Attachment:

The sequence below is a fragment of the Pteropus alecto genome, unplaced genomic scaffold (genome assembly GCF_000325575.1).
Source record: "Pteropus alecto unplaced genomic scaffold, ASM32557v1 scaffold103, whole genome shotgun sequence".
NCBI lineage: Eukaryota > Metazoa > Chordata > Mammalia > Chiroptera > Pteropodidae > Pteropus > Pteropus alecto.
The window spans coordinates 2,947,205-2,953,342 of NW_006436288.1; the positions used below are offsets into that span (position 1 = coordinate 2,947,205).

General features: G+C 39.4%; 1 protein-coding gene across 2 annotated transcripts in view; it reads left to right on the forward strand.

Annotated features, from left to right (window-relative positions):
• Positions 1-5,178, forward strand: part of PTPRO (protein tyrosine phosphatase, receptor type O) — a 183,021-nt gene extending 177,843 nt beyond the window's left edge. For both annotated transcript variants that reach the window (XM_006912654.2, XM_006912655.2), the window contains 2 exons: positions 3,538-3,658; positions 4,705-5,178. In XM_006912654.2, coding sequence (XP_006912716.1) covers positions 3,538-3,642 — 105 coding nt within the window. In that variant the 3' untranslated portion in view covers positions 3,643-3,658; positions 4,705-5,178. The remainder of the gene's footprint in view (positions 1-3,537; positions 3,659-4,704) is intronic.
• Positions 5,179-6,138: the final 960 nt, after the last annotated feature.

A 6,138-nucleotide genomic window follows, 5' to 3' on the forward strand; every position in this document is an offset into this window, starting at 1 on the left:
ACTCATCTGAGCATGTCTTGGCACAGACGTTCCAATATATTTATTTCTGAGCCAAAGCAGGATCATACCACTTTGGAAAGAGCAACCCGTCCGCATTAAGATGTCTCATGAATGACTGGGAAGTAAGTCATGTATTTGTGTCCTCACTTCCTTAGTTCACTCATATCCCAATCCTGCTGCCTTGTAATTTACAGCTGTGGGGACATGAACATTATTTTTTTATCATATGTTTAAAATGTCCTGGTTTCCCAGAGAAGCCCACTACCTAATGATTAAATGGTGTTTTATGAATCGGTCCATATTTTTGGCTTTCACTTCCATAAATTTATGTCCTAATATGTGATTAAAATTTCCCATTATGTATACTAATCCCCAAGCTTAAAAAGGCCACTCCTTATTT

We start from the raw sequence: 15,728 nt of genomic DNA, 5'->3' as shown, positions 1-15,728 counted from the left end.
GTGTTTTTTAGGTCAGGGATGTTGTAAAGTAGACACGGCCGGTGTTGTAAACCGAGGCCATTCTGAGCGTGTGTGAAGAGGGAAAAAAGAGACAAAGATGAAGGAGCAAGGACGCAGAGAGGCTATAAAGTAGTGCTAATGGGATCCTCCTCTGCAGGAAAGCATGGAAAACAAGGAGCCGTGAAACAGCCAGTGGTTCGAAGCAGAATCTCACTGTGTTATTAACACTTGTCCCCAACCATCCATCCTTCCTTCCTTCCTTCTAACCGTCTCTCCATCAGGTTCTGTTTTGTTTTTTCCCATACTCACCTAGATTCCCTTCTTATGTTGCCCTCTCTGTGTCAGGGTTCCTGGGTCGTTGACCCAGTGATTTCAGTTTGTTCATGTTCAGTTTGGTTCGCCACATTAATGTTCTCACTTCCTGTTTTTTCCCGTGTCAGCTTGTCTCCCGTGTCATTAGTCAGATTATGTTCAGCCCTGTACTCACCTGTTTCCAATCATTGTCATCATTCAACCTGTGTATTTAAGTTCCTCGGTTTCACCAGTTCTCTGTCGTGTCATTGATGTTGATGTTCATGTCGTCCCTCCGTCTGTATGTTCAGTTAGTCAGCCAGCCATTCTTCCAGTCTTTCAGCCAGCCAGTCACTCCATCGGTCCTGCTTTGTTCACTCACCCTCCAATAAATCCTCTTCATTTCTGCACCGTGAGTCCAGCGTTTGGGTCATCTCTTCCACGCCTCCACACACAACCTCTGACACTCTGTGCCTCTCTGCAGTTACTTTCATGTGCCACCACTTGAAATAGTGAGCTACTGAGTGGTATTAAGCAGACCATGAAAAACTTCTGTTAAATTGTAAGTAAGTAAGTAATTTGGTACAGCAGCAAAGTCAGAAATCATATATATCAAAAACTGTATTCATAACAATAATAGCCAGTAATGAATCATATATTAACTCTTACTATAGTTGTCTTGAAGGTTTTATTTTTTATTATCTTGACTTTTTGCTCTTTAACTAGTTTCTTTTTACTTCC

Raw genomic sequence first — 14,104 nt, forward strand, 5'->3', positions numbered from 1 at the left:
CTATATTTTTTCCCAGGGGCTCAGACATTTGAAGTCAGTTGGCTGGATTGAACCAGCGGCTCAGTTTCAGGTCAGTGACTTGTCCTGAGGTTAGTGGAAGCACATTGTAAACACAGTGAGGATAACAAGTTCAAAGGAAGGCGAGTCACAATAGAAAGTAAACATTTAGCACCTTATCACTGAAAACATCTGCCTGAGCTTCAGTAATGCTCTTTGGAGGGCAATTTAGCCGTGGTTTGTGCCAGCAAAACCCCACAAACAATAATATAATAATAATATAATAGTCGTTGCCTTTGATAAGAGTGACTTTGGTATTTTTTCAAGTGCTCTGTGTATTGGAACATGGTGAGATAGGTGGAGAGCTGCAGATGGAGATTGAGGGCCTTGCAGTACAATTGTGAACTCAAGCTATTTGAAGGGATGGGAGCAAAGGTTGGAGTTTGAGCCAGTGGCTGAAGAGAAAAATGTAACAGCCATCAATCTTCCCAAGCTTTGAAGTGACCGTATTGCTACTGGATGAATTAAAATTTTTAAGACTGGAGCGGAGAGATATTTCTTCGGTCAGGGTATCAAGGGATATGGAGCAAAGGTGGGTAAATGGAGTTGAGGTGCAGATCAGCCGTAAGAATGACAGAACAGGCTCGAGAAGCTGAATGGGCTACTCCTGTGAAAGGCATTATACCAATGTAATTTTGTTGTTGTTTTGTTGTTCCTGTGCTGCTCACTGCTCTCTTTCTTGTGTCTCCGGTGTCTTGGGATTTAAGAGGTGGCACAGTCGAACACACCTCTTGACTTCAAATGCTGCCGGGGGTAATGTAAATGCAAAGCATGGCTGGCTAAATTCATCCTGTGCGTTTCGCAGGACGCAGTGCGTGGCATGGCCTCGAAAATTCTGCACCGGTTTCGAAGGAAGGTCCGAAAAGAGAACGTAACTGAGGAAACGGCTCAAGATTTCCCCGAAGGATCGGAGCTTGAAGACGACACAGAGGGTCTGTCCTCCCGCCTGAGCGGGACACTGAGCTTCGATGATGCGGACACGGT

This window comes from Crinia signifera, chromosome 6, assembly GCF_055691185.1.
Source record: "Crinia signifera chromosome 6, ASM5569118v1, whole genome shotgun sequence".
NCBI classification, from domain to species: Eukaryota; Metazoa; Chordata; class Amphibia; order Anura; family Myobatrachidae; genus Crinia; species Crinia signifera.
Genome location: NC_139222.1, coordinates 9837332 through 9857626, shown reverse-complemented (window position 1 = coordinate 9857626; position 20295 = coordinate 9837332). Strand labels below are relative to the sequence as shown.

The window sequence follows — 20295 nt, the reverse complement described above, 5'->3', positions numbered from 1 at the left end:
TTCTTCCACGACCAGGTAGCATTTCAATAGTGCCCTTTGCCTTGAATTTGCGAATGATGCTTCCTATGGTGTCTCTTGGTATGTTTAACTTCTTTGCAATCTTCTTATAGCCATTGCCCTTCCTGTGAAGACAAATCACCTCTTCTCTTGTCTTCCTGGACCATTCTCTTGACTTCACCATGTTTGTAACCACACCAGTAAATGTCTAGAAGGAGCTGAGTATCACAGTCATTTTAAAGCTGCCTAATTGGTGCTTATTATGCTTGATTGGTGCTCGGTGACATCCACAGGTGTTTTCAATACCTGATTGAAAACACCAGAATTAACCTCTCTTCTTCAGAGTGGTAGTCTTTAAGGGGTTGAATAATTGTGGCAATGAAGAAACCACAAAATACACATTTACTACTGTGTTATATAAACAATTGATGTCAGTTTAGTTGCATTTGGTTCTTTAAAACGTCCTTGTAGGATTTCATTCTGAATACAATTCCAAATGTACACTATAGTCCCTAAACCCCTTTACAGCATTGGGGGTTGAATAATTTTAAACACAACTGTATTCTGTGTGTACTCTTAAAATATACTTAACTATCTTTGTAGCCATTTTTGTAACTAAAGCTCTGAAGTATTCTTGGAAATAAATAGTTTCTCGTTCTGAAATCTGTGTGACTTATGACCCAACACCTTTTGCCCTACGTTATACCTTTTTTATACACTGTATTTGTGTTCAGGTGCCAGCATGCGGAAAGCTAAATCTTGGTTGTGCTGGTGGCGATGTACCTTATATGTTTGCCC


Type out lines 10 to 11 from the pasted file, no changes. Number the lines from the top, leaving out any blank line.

ACTCATCTGAGCATGTCTTGGCACAGACGTTCCAATATATTTATTTCTGAGCCAAAGCAGGATCATACCACTTTGGAAAGAGCAACCCGTCCGCATTAAGATGTCTCATGAATGACTGGGAAGTAAGTCATGTATTTGTGTCCTCACTTCCTTAGTTCACTCATATCCCAATCCTGCTGCCTTGTAATTTACAGCTGTGGGGACATGAACATTATTTTTTTATCATATGTTTAAAATGTCCTGGTTTCCCAGAGAAGCCCACTACCTAATGATTAAATGGTGTTTTATGAATCGGTCCATATTTTTGGCTTTCACTTCCATAAATTTATGTCCTAATATGTGATTAAAATTTCCCATTATGTATACTAATCCCCAAGCTTAAAAAGGCCACTCCTTATTT

We start from the raw sequence: 15,728 nt of genomic DNA, 5'->3' as shown, positions 1-15,728 counted from the left end.